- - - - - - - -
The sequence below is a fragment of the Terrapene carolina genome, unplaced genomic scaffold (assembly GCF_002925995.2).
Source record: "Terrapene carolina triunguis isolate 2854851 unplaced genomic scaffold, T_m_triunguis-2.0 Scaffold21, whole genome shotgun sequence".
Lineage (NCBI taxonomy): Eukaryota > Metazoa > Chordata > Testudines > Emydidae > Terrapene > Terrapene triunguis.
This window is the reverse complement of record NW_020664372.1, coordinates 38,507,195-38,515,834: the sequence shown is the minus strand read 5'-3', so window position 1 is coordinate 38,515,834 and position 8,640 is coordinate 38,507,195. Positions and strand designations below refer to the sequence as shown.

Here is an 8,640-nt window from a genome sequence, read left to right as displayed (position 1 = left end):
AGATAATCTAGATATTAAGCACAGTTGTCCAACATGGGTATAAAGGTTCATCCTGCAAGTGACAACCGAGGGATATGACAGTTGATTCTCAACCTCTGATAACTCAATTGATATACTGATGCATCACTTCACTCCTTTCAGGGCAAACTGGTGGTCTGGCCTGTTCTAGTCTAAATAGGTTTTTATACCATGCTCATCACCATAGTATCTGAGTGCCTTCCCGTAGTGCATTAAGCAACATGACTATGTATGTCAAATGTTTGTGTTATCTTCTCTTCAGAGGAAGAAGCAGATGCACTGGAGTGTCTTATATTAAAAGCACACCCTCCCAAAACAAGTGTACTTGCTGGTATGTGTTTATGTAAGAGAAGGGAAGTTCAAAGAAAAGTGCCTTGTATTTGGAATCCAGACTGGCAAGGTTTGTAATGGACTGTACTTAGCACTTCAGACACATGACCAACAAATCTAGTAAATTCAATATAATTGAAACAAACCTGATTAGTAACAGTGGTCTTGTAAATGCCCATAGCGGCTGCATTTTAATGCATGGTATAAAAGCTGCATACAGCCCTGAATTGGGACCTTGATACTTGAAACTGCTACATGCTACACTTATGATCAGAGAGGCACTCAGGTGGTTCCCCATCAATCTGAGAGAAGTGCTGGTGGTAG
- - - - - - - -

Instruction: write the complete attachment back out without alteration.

The sequence below is a fragment of the Terrapene carolina genome, unplaced genomic scaffold (assembly GCF_002925995.2).
Source record: "Terrapene carolina triunguis isolate 2854851 unplaced genomic scaffold, T_m_triunguis-2.0 Scaffold21, whole genome shotgun sequence".
Lineage (NCBI taxonomy): Eukaryota > Metazoa > Chordata > Testudines > Emydidae > Terrapene > Terrapene triunguis.
This window is the reverse complement of record NW_020664372.1, coordinates 38,507,195-38,515,834: the sequence shown is the minus strand read 5'-3', so window position 1 is coordinate 38,515,834 and position 8,640 is coordinate 38,507,195. Positions and strand designations below refer to the sequence as shown.

Here is an 8,640-nt window from a genome sequence, read left to right as displayed (position 1 = left end):
AGATAATCTAGATATTAAGCACAGTTGTCCAACATGGGTATAAAGGTTCATCCTGCAAGTGACAACCGAGGGATATGACAGTTGATTCTCAACCTCTGATAACTCAATTGATATACTGATGCATCACTTCACTCCTTTCAGGGCAAACTGGTGGTCTGGCCTGTTCTAGTCTAAATAGGTTTTTATACCATGCTCATCACCATAGTATCTGAGTGCCTTCCCGTAGTGCATTAAGCAACATGACTATGTATGTCAAATGTTTGTGTTATCTTCTCTTCAGAGGAAGAAGCAGATGCACTGGAGTGTCTTATATTAAAAGCACACCCTCCCAAAACAAGTGTACTTGCTGGTATGTGTTTATGTAAGAGAAGGGAAGTTCAAAGAAAAGTGCCTTGTATTTGGAATCCAGACTGGCAAGGTTTGTAATGGACTGTACTTAGCACTTCAGACACATGACCAACAAATCTAGTAAATTCAATATAATTGAAACAAACCTGATTAGTAACAGTGGTCTTGTAAATGCCCATAGCGGCTGCATTTTAATGCATGGTATAAAAGCTGCATACAGCCCTGAATTGGGACCTTGATACTTGAAACTGCTACATGCTACACTTATGATCAGAGAGGCACTCAGGTGGTTCCCCATCAATCTGAGAGAAGTGCTGGTGGTAG